MediaFLO still in European game
By Kate Bulkley
Wednesday October 5, 2005
Amsterdam. MediaFLO's Omar Javaid, responding to the recent decision by the EU's media and information society commissioner, Viviane Redding, to favour DVB-H for Europe's rollout of mobile television, believes that any further mandate of DVB-H would result in a "wide and broad industry backlash" that would be "very time-consuming," writes Kate Bulkley.
Speaking at an IBC Business Briefing in Amsterdam last week, Javaid, who is vice president of global development, marketing strategy and business operations for Qualcomm MediaFLO Technologies, said that Redding's views "have not deterred any of our commercial partners who think we have a tremendous opportunity in Europe." These partners include BSkyB in the UK, which has already run trials using MediaFLO technology.
Mark Watkins, director of mobile media solutions for National Grid Wireless, said that Redding's comments were "inappropriate and confusing," especially at a time when the business model for mobile TV is in need of bolstering. "It's not a technology issue," said Watkins. "The barriers to mobile TV at the moment are not technology or issues about whether it is MediaFLO or DVB-H. It would have been far better if Ms Redding was more worried about the business side and how Europe could play a role in that development."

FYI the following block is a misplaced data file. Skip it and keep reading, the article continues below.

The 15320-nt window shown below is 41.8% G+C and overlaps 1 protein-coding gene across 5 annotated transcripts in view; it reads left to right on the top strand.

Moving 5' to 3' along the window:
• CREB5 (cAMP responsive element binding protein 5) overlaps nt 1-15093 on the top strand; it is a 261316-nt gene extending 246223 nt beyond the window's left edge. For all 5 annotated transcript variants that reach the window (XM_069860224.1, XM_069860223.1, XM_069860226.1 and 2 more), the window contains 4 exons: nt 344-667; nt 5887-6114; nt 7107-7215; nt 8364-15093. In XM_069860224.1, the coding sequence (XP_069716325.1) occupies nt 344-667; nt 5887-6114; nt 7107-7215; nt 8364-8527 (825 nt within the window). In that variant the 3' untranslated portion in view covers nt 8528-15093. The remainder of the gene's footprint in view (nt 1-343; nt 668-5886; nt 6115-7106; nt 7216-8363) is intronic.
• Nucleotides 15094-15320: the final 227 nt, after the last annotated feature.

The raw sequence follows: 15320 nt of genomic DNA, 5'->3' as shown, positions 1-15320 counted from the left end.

Watkins strongly believes that mobile TV is a technology in need of a business model and a USP that will make the services catch the appetite of consumers. "People who are dropping the service now are doing so for quality of service issues," said Watkins. Paule Goode, senior analyst at M:Metrics said the subscriber numbers for mobile TV are low but that is partly a function of the low base of TV-ready handsets; only 16% of European mobile handsets are TV-enabled.
Mobile TV viewers are not as young as many people think - most users are between 25 and 34 years of age - and they are predominantly male. The biggest problem is usage: only 3.5 % to 7% of people with enabled handsets are watching broadcast TV in the big five European countries. According to M:Metrics research in Italy, which has the biggest commercial European rollout of DVB-H, fully one third of people equipped with DVB handsets watch TV, versus only 5% of those on 3G cellphones.